Opponents gathering strength to fight proposed apartments at Twin Brooks golf course in Hyannis
Concerned residents filled a hotel meeting room in Hyannis on Tuesday for a public forum hosted by opponents of an apartment complex proposed for the Twin Brooks golf course.
Local conservation leaders urged the audience not to consider the development a done deal, and to take action against it.
The reason there isn’t a Lowe’s in Dennis, or a clear-cut forest for a solar field in Cotuit, is that people turned out for public meetings, said Mark Robinson, executive director of the Compact of Cape Cod Conservation Trusts.
“They spoke out. They had their voices heard. You can change the course of this project,” he said.
Opponents have organized a group called Save Twin Brooks, which hosted the forum at the DoubleTree Hotel in Hyannis.
“The work that this grassroots group is doing is tremendous,” Robinson said.
Proposed for the 40-acre golf course are 13 apartment buildings totaling more than 300 units. The site would have nearly 500 parking spaces.
The same parcel contains the resort and conference center on approximately 15 additional acres.
Save Twin Brooks members, including its president, Karen McGuire, say the parcel is the last large, open green space in Hyannis Village, sits at the edge of sensitive wetlands, and should be preserved for conservation and recreation.
Speakers at the meeting acknowledged Cape Cod’s need for rental housing. Cape Cod Times columnist Larry Brown said pitting open space against housing is a false choice.
“If green space isn’t sacred, if natural beauty isn't sacred, if the natural order that sustains all of our lives isn't sacred, we'll do what the rest of the world is doing to it, and we'll pay the same price,” he said. “And ironically, will lose money, because that's why people come here. They come here because we're not Miami Beach.”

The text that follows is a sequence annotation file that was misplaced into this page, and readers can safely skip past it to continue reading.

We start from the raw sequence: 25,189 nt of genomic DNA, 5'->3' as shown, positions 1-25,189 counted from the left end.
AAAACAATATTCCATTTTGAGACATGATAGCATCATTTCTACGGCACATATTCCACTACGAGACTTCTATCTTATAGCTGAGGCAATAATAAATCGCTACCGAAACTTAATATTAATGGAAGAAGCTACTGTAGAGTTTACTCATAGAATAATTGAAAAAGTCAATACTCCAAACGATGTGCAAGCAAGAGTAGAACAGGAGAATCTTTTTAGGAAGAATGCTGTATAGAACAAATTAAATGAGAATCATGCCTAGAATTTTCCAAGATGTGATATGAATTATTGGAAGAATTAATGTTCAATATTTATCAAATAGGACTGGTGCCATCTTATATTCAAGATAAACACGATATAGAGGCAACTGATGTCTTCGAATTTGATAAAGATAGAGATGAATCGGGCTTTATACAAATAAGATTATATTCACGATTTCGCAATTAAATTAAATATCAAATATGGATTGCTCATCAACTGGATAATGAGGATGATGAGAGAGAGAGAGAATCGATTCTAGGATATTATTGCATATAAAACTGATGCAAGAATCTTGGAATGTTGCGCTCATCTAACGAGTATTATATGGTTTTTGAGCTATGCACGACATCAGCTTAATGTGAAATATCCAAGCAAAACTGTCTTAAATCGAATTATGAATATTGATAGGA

The Barnstable Land Trust is conducting an online survey asking residents what their priorities are for Twin Brooks, and the land trust has hired a planning and design firm, “to help us come up with a creative vision,” said Janet Milkman, executive director.
“The intent here is really to help the decision makers in this process,” she said. “Yes, we can protest. But yes, we can also be creative and suggest ways that the town can negotiate with the developer.”
Landowner The Finch Group, led by Wesley Finch, has a purchase and sale agreement with developer Lennar Multifamily Communities, or LMC, for the parcel at 35 Scudder Ave. It took effect on July 1, 2020, according to The Cape Cod Times.
LMC is filing an application with the Cape Cod Commission, which the project must clear before it goes to the Town of Barnstable.
Dan Lee, LMC division president, previously told CAI that a golf course constitutes developed land, meaning that much of it comprises altered landscape areas, not natural vegetation. LMC contends the apartment complex would produce less fertilizer runoff than a golf course, and that the company would plant more trees and restore wetlands.
Speaking from the audience on Tuesday, former Barnstable Town Councilor Debra Dagwan said she supports protecting the land for the village of Hyannis.
“We have to be careful that we don't turn our town, our village, into a village that nobody wants to come to, or live in, OK?” she said. “We don't want that. We have to protect it.”
Before the presentation began, Cummaquid resident Nancy Warne said she was hoping to learn more.
“We’re just animal lovers and, you know, nature lovers. So that's our main concern,” she said.
In addition to the concerns about wildlife, wetlands, traffic and more, one speaker on the panel raised the idea that climate change could make this particular parcel even more critical to the town of Barnstable.
Zee Crocker, executive director of the Barnstable Clean Water Coalition, said that 80 years from now, rising seas could cover so much of Hyannis that Twin Brooks becomes a beach.
“That landscape is going to change,” he said. “It's going to change dramatically. And this may be one of the only beaches left on the south side of Cape Cod, in this town, where we can recreate. And that's why it's critically important to hit pause on this project.”
Some speakers pointed to Brewster’s purchase of Cape Cod Sea Camps as an example for Barnstable to follow. They urged concerned residents to contact their Barnstable town councilors.
About 120 people signed in at the door for the in-person meeting, and almost 60 more joined on Zoom, organizers said.